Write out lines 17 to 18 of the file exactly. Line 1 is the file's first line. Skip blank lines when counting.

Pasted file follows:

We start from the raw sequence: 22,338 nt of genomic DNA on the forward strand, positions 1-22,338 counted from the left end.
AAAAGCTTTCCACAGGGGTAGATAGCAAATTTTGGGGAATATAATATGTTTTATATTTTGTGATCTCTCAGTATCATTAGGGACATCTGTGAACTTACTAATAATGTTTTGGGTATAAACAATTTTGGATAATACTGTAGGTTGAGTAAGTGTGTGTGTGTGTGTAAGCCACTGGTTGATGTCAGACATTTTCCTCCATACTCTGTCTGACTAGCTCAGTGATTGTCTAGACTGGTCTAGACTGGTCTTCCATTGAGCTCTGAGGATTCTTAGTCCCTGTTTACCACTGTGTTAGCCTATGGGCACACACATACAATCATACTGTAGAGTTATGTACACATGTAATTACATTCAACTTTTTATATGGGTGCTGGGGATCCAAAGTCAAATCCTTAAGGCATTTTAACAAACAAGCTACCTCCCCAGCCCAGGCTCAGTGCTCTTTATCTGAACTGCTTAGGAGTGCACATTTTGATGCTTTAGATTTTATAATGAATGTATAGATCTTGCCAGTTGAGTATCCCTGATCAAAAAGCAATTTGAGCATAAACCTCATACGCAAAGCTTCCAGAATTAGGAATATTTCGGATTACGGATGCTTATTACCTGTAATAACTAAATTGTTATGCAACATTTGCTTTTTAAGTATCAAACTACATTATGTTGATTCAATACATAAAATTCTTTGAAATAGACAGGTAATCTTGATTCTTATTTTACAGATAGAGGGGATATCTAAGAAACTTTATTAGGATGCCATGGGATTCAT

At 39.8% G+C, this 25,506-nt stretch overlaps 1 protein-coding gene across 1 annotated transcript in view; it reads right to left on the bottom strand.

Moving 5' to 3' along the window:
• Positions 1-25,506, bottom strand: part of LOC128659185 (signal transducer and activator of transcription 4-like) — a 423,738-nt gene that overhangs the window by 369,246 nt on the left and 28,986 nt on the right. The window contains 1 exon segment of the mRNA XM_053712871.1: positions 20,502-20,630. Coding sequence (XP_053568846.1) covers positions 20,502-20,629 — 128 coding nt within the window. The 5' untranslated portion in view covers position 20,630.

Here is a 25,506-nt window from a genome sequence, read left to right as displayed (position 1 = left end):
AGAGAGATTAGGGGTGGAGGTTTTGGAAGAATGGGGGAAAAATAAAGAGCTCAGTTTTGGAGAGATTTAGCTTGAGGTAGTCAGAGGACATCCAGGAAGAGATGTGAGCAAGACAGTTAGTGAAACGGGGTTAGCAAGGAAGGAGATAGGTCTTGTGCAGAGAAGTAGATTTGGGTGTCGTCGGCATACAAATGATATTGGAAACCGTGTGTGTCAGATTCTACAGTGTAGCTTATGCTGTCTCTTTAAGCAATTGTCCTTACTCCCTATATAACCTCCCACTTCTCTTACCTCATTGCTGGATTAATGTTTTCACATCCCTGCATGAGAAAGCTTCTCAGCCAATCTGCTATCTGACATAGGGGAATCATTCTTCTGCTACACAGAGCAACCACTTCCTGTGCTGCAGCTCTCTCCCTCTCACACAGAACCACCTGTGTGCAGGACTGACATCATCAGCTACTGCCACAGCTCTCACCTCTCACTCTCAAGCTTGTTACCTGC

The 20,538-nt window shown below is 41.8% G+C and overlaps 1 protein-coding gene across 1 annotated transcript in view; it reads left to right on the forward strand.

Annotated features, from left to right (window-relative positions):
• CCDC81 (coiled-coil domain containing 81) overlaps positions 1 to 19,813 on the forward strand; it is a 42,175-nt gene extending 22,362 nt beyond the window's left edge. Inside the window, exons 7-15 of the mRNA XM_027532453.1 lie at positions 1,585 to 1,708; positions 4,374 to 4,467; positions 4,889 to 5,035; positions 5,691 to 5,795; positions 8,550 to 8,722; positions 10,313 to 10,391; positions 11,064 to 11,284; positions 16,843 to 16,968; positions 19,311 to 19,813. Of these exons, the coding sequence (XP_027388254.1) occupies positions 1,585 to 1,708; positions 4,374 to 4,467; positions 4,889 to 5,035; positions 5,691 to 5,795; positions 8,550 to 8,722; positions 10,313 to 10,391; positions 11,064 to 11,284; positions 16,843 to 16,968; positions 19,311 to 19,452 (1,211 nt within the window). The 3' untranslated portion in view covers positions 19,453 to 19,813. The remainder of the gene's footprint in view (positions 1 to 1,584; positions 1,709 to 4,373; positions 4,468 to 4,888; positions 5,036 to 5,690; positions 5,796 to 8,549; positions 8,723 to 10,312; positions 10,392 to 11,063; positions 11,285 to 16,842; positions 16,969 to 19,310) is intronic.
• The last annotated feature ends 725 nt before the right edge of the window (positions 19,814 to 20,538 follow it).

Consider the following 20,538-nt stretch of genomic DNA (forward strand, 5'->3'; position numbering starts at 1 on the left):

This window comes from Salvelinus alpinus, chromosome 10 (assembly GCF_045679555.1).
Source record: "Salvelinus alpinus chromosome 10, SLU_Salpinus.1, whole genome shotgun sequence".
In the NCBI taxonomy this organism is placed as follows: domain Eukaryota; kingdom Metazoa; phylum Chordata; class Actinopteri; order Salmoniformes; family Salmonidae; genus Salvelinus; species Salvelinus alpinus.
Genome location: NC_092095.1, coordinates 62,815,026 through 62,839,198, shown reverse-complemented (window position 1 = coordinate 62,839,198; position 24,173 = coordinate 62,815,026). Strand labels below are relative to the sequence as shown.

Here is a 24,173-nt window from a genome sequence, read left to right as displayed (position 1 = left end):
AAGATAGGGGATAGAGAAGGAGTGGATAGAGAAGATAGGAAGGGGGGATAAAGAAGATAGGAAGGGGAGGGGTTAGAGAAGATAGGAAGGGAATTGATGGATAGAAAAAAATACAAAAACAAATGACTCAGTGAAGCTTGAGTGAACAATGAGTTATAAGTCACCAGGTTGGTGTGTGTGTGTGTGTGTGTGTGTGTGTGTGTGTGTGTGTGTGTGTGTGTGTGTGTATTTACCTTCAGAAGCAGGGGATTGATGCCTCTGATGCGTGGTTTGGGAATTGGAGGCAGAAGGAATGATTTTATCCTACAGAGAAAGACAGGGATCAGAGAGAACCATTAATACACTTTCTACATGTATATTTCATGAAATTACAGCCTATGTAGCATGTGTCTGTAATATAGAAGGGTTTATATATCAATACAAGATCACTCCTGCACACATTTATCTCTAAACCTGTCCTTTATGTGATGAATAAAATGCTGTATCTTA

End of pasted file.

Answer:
Here is a 24,173-nt window from a genome sequence, read left to right as displayed (position 1 = left end):
AAGATAGGGGATAGAGAAGGAGTGGATAGAGAAGATAGGAAGGGGGGATAAAGAAGATAGGAAGGGGAGGGGTTAGAGAAGATAGGAAGGGAATTGATGGATAGAAAAAAATACAAAAACAAATGACTCAGTGAAGCTTGAGTGAACAATGAGTTATAAGTCACCAGGTTGGTGTGTGTGTGTGTGTGTGTGTGTGTGTGTGTGTGTGTGTGTGTGTGTGTGTGTGTATTTACCTTCAGAAGCAGGGGATTGATGCCTCTGATGCGTGGTTTGGGAATTGGAGGCAGAAGGAATGATTTTATCCTACAGAGAAAGACAGGGATCAGAGAGAACCATTAATACACTTTCTACATGTATATTTCATGAAATTACAGCCTATGTAGCATGTGTCTGTAATATAGAAGGGTTTATATATCAATACAAGATCACTCCTGCACACATTTATCTCTAAACCTGTCCTTTATGTGATGAATAAAATGCTGTATCTTA